Army Reports Highest Suicide Numbers in 2011
Posted by Bryan Maxwell on May 19
The Army released suicide data for the month of April last week. Among active-duty service members, there were 16 suspected suicides, with none confirmed. Among the non-activated reserve component, there were 9 suspected suicides, with none confirmed. These numbers, the highest so far in 2011, come on the heels of a new Pentagon study that found that the rate of hospitalizations among soldiers for suicidal thoughts skyrocketed 7,000 percent in the last five years. To end the military suicide epidemic, we must understand why so many of our service members and veterans see suicide as the only option.
Right now our understanding of what drives so many of our troops and veterans to suicide remains limited. The National Institute of Mental Health and the U.S. Army are hoping to begin to bridge this gap with their ongoing study, Army Study to Assess Risk and Resilience in Service Members (Army STARRS), which is the largest effort to date that assesses mental health among service members and identifies suicide risk factors.
Several earlier studies have suggested reasons for these troubling suicide statistics. RAND recently released a study of suicide in the military, which noted that the research still isn’t available to tell us whether there is a link between the number of deployments and suicide; some researchers argue there is a link while others posit a “healthy warrior effect” – the notion, as described in the RAND study, that service members who deploy multiple times are in fact “uniquely healthy and resilient to developing mental health problems or exhibiting suicidal behaviors.” Meanwhile, another study published by the American Journal of Psychiatry found that when soldiers were screened for mental health conditions prior to a deployment, those who deployed were not as likely to have suicidal thoughts or mental health disorders. These studies offer glimpses at what might be causing this epidemic among service members and veterans, but more research is needed.
Meanwhile, the increase in the hospitalization rate raises further questions. This significant increase may be tied to greater rates of suicidal thoughts among service members, or alternatively, the Pentagon suggests, the increase may be the result of more attention to mental health and the reduction of stigma associated with seeking help. Until we understand the reasons behind the increase, we won’t know whether it is a sign that efforts to reduce stigma are working or not.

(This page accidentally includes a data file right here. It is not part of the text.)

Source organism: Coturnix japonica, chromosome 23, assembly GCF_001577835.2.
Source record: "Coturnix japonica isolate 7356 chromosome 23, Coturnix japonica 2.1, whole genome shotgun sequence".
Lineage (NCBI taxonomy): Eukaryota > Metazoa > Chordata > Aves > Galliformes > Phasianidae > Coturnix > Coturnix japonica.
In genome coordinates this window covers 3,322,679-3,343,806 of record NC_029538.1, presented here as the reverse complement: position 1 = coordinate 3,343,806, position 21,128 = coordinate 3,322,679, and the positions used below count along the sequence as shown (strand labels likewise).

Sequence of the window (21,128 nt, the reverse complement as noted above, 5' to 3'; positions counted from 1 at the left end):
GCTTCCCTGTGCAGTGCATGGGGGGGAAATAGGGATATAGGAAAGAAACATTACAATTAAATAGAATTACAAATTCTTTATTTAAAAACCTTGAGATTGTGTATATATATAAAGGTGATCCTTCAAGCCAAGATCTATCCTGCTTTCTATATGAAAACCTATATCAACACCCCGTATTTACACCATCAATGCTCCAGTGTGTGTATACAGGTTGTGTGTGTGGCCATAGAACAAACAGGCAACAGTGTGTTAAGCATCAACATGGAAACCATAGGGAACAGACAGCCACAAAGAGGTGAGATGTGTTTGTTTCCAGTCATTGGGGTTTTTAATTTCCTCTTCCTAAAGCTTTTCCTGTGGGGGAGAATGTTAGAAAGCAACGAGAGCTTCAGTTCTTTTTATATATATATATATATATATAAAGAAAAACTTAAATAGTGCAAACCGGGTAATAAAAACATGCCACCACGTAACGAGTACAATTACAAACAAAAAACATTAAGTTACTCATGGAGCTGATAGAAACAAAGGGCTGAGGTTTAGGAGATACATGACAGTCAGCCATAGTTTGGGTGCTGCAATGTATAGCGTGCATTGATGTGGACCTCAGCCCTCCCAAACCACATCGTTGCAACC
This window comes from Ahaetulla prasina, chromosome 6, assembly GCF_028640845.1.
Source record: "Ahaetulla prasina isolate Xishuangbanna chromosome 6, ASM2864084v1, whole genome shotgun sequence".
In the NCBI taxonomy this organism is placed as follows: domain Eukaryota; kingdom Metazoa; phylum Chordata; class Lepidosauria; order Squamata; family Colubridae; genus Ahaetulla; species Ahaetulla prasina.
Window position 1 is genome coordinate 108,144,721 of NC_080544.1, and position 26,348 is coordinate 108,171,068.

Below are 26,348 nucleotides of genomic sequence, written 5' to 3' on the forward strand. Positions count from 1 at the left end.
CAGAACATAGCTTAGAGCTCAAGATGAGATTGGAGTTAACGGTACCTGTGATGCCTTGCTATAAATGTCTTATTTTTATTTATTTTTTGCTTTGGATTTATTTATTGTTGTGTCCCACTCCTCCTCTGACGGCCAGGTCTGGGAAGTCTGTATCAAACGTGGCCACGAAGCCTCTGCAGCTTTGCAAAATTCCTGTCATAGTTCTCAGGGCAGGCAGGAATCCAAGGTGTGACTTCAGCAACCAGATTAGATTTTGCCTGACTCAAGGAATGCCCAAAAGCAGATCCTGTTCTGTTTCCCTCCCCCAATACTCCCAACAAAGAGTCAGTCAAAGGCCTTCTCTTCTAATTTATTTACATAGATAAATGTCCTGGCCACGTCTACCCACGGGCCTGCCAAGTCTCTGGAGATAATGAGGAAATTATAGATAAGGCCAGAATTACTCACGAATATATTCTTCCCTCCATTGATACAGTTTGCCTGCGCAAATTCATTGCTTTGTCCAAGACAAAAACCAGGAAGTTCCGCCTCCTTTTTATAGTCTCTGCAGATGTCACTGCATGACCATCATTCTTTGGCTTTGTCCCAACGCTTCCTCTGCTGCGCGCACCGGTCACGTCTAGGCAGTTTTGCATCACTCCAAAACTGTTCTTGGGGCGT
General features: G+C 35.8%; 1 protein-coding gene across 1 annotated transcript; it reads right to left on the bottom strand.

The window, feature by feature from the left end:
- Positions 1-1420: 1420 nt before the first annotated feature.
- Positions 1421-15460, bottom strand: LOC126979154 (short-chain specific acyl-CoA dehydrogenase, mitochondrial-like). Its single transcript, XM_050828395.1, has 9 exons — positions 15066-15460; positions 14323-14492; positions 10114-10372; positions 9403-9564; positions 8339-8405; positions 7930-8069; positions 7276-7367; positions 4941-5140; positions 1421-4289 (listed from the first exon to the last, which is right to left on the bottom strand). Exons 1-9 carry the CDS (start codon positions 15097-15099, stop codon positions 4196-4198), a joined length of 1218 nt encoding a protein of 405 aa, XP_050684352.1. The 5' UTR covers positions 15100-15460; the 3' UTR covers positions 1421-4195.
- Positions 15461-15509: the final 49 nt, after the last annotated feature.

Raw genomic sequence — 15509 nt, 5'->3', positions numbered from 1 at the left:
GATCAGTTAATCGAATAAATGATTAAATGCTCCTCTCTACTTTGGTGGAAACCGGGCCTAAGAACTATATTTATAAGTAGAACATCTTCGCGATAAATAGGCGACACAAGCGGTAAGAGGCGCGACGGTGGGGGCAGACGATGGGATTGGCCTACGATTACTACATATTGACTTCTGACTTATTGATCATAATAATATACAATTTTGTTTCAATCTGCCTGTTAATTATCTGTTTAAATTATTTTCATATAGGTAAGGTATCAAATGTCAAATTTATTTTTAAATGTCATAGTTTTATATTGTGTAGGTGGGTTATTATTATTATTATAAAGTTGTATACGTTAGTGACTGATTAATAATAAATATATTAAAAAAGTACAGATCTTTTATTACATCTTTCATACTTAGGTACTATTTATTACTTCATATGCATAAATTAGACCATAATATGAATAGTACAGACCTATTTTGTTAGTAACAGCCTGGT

To properly fight this epidemic and reinforce efforts that are already underway, the government, the military leadership, and the American public must all work to develop a better understanding of the causes of suicide. IAVA recommends that the DoD launch a national campaign to combat the stigma of seeking help for combat stress injuries and to promote the use of VA and DoD services such as Vet Centers and the National Suicide Prevention Lifeline. This effort must be complemented by a presidential call to action for a dramatic increase in the number of military mental health professionals.
To learn more about psychological and neurological injuries, read IAVA Issue Reports:
- Invisible Wounds: Psychological and Neurological Injuries Confront a New Generation of Veterans
- Women Warriors: Supporting She 'Who Has Borne the Battle'
OIF/OEF Veteran? Join the conversation, connect with fellow vets and explore resources for the transition home inside Community of Veterans.
Bryan Maxwell is IAVA's Research Associate in Washington, D.C. where he contributes to IAVA’s Issue Reports. Bryan received a B.A. in History from University of Virginia in 2004 and also serves as an officer in the Army Reserve.
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